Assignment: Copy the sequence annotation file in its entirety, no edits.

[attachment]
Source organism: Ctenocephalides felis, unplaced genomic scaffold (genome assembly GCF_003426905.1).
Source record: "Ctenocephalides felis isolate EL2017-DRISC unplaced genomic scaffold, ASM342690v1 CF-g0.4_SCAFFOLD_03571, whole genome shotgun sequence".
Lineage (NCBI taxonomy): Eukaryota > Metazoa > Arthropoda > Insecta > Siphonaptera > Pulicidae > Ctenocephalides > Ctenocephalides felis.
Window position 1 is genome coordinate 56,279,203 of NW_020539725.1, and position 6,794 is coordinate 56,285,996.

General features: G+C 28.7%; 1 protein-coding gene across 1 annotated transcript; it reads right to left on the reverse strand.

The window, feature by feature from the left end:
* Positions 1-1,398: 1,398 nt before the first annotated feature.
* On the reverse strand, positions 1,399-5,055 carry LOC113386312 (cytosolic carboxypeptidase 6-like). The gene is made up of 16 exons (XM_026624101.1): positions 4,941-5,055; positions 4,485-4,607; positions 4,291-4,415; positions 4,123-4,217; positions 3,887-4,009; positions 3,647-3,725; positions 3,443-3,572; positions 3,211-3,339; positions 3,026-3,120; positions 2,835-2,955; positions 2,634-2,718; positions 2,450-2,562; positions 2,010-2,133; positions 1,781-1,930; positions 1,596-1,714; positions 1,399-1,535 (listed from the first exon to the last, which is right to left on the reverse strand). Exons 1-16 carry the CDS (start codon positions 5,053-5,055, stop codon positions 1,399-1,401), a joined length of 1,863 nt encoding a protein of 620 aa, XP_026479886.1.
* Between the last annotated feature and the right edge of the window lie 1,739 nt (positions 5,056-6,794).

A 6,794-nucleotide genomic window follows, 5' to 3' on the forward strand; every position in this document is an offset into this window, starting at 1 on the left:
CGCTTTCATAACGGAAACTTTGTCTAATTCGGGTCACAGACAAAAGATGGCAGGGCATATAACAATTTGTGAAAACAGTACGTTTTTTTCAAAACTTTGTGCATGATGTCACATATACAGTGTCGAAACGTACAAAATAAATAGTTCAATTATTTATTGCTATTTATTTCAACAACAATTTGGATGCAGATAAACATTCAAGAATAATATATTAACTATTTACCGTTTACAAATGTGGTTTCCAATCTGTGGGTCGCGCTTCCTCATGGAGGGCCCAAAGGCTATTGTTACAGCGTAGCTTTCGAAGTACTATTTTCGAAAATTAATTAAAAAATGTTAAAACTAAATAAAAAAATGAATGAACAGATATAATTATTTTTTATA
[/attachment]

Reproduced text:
Source organism: Ctenocephalides felis, unplaced genomic scaffold (genome assembly GCF_003426905.1).
Source record: "Ctenocephalides felis isolate EL2017-DRISC unplaced genomic scaffold, ASM342690v1 CF-g0.4_SCAFFOLD_03571, whole genome shotgun sequence".
Lineage (NCBI taxonomy): Eukaryota > Metazoa > Arthropoda > Insecta > Siphonaptera > Pulicidae > Ctenocephalides > Ctenocephalides felis.
Window position 1 is genome coordinate 56,279,203 of NW_020539725.1, and position 6,794 is coordinate 56,285,996.

General features: G+C 28.7%; 1 protein-coding gene across 1 annotated transcript; it reads right to left on the reverse strand.

The window, feature by feature from the left end:
* Positions 1-1,398: 1,398 nt before the first annotated feature.
* On the reverse strand, positions 1,399-5,055 carry LOC113386312 (cytosolic carboxypeptidase 6-like). The gene is made up of 16 exons (XM_026624101.1): positions 4,941-5,055; positions 4,485-4,607; positions 4,291-4,415; positions 4,123-4,217; positions 3,887-4,009; positions 3,647-3,725; positions 3,443-3,572; positions 3,211-3,339; positions 3,026-3,120; positions 2,835-2,955; positions 2,634-2,718; positions 2,450-2,562; positions 2,010-2,133; positions 1,781-1,930; positions 1,596-1,714; positions 1,399-1,535 (listed from the first exon to the last, which is right to left on the reverse strand). Exons 1-16 carry the CDS (start codon positions 5,053-5,055, stop codon positions 1,399-1,401), a joined length of 1,863 nt encoding a protein of 620 aa, XP_026479886.1.
* Between the last annotated feature and the right edge of the window lie 1,739 nt (positions 5,056-6,794).

A 6,794-nucleotide genomic window follows, 5' to 3' on the forward strand; every position in this document is an offset into this window, starting at 1 on the left:
CGCTTTCATAACGGAAACTTTGTCTAATTCGGGTCACAGACAAAAGATGGCAGGGCATATAACAATTTGTGAAAACAGTACGTTTTTTTCAAAACTTTGTGCATGATGTCACATATACAGTGTCGAAACGTACAAAATAAATAGTTCAATTATTTATTGCTATTTATTTCAACAACAATTTGGATGCAGATAAACATTCAAGAATAATATATTAACTATTTACCGTTTACAAATGTGGTTTCCAATCTGTGGGTCGCGCTTCCTCATGGAGGGCCCAAAGGCTATTGTTACAGCGTAGCTTTCGAAGTACTATTTTCGAAAATTAATTAAAAAATGTTAAAACTAAATAAAAAAATGAATGAACAGATATAATTATTTTTTATA